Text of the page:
A prescription for laughter
According to Madan Kataria, M.D., laugher may be good for you when it comes to blood pressure. During an American Society of Hypertension meeting Dr. Kataria relayed that he conducted a observational study involving 200 healthy call-center employees in India. The employees were subjected to 20-minute laughter sessions, which were associated with significant reductions in blood pressure. Laughter that qualified as beneficial was not just simple giggling but lengthy belly laughs. The following is an excerpt of an article from Medpage Today that discusses Dr. Kataria’s study:
In the study, half the volunteers participated in seven 20-minute “laugh groups” over three weeks, and the other half were randomized to a wait list and served as controls.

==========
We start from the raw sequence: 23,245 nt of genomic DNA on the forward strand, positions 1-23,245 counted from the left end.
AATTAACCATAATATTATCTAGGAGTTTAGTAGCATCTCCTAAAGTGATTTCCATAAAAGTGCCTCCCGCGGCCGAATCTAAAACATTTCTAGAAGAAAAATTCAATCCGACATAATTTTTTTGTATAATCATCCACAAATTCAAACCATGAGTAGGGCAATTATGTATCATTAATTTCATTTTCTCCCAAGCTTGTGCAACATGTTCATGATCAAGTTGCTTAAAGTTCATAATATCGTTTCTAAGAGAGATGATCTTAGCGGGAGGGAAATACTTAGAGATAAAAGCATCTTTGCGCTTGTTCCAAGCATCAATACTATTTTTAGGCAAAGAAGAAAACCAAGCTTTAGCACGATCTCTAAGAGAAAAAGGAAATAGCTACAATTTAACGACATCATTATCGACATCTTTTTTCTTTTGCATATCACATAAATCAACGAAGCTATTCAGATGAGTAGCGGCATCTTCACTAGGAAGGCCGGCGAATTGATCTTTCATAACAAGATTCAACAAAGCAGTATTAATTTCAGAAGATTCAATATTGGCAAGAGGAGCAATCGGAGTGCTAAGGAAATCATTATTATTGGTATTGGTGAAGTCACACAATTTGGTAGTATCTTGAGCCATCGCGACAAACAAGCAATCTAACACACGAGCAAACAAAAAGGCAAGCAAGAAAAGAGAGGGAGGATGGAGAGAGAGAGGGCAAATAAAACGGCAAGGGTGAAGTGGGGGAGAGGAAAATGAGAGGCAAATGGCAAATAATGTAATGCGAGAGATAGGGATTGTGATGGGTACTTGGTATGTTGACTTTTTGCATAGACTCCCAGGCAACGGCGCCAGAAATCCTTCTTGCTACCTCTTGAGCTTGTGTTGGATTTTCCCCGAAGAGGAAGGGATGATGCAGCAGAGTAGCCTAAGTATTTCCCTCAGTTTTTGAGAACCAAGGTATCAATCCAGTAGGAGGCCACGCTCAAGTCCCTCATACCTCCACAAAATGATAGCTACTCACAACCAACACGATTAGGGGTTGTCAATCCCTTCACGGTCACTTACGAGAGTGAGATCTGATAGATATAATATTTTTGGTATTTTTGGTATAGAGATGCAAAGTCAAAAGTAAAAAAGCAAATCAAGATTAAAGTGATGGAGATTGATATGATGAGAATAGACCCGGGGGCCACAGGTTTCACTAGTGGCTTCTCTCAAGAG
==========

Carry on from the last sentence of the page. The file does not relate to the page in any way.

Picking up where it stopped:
Mean baseline systolic pressure was 128 mm Hg in the laugh-yoga group versus 126 mm Hg in the controls. Baseline diastolic pressures were 82 mm Hg in both groups. Stress was assessed at baseline and after the intervention by cortisol level, as well as by the Positive and Negative Stress Scale and the Perceived Stress Scale.
After the treatment, mean systolic pressure decreased by about 7 mm Hg in the laugh group versus no change in the control group (P<0.01) and diastolic pressure decreased by 3 mm Hg versus no change in the control group (P<0.05), Dr. Kataria said.
Laughter, he said, was an antidote to stress and “these IT workers, although healthy, have very stressful jobs.” He noted that laughter was also associated with a significant reduction in cortisol levels (P<0.001).
At the same time, participants in the laugh group had an 18% improvement in positive emotions and a 28% reduction in negative emotions (P<0.001 for both) and a significant reduction in perceived stress scale score (P<0.01).